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William Gott

William Henry Ewart Gott
Brigadier William Gott
Nickname(s) "Strafer"
Born (1897-08-13)13 August 1897
Died 7 August 1942(1942-08-07) (aged 44)
Allegiance  United Kingdom
Service/branch  British Army
Years of service 1915–1942
Rank Lieutenant General
Unit King's Royal Rifle Corps
Commands held XIII Corps
7th Armoured Division
7th Support Group

First World War
Second World War

Awards Companion of the Order of the Bath
Commander of the Order of the British Empire[1]
Distinguished Service Order & Bar[2][3]
Military Cross[4]

Lieutenant General William Henry Ewart Gott CBCBEDSO & Bar, MC (13 August 1897 – 7 August 1942), nicknamed "Strafer", was a British Army officer during both the First and Second World Wars, reaching the rank of lieutenant general while serving in the Eighth Army. In August 1942 he was appointed as successor to Claude Auchinleck as commander of the Eighth Army. On the way to take up his command he was killed when his plane was shot down. His death led to the appointment of Bernard Montgomery in his place.


  • Military career 1
    • North African campaigns 1.1
    • Death 1.2
  • Assessment 2
  • References 3
  • External links 4

Military career

Educated at Harrow School, he was commissioned into the King's Royal Rifle Corps (KRRC) in 1915, and served with distinction with the British Expeditionary Force in France during the First World War. His nickname "Strafer" was a pun on the German war slogan Gott strafe England (God punish England). He was promoted to the rank of captain in January 1921,[5] and attended Staff College from January 1931.[6] He was promoted major in July 1934,[7] having been made a brevet major earlier in January.[8] His service between the World Wars included a posting as adjutant to a territorial battalion,[9][10] and a period of postings in India as a general staff officer (GSO2)[11] and Deputy Assistant Quartermaster General.[12]

North African campaigns

Gott, second from right, at a briefing led by General Neil Ritchie (smoking pipe)

Having been promoted

Military offices
Preceded by
Michael Creagh
GOC 7th Armoured Division
September 1941 – February 1942
Succeeded by
Jock Campbell
Preceded by
Reade Godwin-Austen
February 1942 – August 1942
Succeeded by
Brian Horrocks

External links

  • Nash, N.S., 'Strafer' – The Desert General: The Life and Killing of Lieutenant General WHE Gott CB CBE DSO*MC", Pen and Sword, 2013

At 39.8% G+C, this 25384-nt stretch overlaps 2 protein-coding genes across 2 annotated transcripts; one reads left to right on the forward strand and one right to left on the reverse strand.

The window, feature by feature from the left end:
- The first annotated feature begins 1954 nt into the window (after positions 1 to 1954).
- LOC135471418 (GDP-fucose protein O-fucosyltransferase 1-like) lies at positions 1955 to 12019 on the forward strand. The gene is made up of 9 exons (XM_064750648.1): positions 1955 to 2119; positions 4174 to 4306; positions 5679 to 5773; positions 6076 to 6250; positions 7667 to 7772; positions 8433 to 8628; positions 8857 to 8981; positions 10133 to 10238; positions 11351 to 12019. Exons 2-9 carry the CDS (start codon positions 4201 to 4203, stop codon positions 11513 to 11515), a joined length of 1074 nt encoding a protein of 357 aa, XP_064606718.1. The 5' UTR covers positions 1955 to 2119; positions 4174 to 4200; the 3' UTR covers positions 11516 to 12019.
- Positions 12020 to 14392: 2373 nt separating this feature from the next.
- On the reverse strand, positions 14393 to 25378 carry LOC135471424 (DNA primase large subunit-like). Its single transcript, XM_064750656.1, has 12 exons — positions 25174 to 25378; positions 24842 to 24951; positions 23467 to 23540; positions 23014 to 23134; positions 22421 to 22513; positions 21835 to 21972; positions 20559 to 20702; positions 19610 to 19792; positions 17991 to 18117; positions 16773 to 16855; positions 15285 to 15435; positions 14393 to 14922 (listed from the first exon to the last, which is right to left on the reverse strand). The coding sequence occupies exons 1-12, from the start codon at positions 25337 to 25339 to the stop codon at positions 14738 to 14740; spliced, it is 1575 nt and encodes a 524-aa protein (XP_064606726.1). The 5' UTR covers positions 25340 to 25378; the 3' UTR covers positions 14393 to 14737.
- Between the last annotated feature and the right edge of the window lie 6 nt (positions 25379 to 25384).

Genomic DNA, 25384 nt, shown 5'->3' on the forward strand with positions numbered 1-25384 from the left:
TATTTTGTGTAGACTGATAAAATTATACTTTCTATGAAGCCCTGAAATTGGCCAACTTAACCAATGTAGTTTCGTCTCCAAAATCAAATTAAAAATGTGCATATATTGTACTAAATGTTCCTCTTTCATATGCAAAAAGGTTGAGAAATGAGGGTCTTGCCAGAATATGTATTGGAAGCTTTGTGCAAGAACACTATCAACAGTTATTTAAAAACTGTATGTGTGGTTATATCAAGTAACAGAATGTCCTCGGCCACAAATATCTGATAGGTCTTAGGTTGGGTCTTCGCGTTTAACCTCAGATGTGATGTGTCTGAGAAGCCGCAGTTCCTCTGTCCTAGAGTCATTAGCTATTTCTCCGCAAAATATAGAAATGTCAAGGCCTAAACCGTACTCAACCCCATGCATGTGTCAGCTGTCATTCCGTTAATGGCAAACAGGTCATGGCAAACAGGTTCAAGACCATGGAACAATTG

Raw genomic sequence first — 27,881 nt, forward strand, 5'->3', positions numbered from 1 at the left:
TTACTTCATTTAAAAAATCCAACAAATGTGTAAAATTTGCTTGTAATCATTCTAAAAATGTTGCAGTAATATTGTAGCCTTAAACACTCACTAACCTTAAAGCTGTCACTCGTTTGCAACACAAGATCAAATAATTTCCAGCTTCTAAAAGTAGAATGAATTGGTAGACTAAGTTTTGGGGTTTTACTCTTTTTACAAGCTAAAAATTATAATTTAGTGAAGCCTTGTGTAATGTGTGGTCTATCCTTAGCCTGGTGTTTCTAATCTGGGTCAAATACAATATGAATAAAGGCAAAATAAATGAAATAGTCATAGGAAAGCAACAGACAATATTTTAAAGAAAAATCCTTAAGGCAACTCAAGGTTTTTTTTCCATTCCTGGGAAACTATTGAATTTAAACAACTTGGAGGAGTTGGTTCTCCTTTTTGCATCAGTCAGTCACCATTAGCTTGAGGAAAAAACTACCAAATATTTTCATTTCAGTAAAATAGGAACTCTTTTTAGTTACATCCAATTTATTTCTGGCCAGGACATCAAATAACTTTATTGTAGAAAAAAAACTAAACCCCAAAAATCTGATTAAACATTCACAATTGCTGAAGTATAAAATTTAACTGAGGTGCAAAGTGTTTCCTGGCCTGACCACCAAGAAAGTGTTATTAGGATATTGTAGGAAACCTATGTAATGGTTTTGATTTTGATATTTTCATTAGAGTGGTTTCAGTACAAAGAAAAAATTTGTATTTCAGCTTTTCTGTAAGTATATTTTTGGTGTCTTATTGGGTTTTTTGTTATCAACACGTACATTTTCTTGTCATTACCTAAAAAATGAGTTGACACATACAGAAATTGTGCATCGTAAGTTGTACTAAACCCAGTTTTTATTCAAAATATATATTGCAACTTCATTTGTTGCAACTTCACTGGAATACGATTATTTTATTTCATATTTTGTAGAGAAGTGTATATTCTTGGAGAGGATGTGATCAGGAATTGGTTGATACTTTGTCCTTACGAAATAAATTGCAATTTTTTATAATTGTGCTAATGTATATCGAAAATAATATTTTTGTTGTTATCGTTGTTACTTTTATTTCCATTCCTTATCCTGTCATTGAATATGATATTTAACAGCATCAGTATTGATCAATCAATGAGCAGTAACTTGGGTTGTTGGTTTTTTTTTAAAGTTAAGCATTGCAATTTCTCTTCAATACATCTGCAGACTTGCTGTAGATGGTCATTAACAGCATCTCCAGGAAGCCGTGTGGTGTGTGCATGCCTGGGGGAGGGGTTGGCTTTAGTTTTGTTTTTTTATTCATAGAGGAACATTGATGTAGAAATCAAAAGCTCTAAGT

• Alanbrooke, Field Marshal Lord (2001). Danchev, Alex; Todman, Daniel, eds. War Diaries 1939–1945. London: Phoenix Press.  
  • Mead, Richard (2007). Churchill's Lions: A biographical guide to the key British generals of World War II. Stroud (UK): Spellmount.  
  1. ^ The London Gazette: (Supplement) no. 35209. p. 3881. 4 July 1941. Retrieved 15 November 2011.
  2. ^ The London Gazette: (Supplement) no. 35120. p. 1868. 28 March 1941. Retrieved 15 November 2011.
  3. ^ The London Gazette: (Supplement) no. 35396. p. 7332. 26 December 1941. Retrieved 15 November 2011.
  4. ^ The London Gazette: (Supplement) no. 31759. p. 1219. 30 January 1920. Retrieved 15 November 2011.
  5. ^ The London Gazette: (Supplement) no. 32293. p. 3065. 15 April 1921. Retrieved 15 November 2011.
  6. ^ The London Gazette: no. 33572. p. 428. 21 January 1930. Retrieved 15 November 2011.
  7. ^ The London Gazette: no. 34071. p. 4666. 20 July 1934. Retrieved 15 November 2011.
  8. ^ The London Gazette: no. 34011. p. 55. 2 January 1934. Retrieved 15 November 2011.
  9. ^ The London Gazette: no. 33092. p. 6615. 13 October 1925. Retrieved 15 November 2011.
  10. ^ The London Gazette: no. 33091. p. 6507. 9 October 1925. Retrieved 15 November 2011.
  11. ^ The London Gazette: no. 34273. p. 2386. 10 April 1936. Retrieved 15 November 2011.
  12. ^ The London Gazette: no. 34273. p. 2387. 10 April 1936. Retrieved 15 November 2011.
  13. ^ The London Gazette: no. 34566. p. 6816. 1 November 1938. Retrieved 15 November 2011.
  14. ^ Mead, p. 176.
  15. ^ The London Gazette: (Supplement) no. 35298. p. 5775. 3 October 1941. Retrieved 15 November 2011.
  16. ^ Mead, p. 177.
  17. ^ Mead, p.178.
  18. ^ The London Gazette: (Supplement) no. 35360. p. 6826. 28 November 1941. Retrieved 15 November 2011.
  19. ^ The London Gazette: (Supplement) no. 35462. p. 833. 17 February 1942. Retrieved 15 November 2011.
  20. ^ Alanbrooke, p. 294.
  21. ^ Alanbrooke, p. 290.
  22. ^ a b Alanbrooke, p. 292.
  23. ^ Alanbrooke, pp. 290 & 292.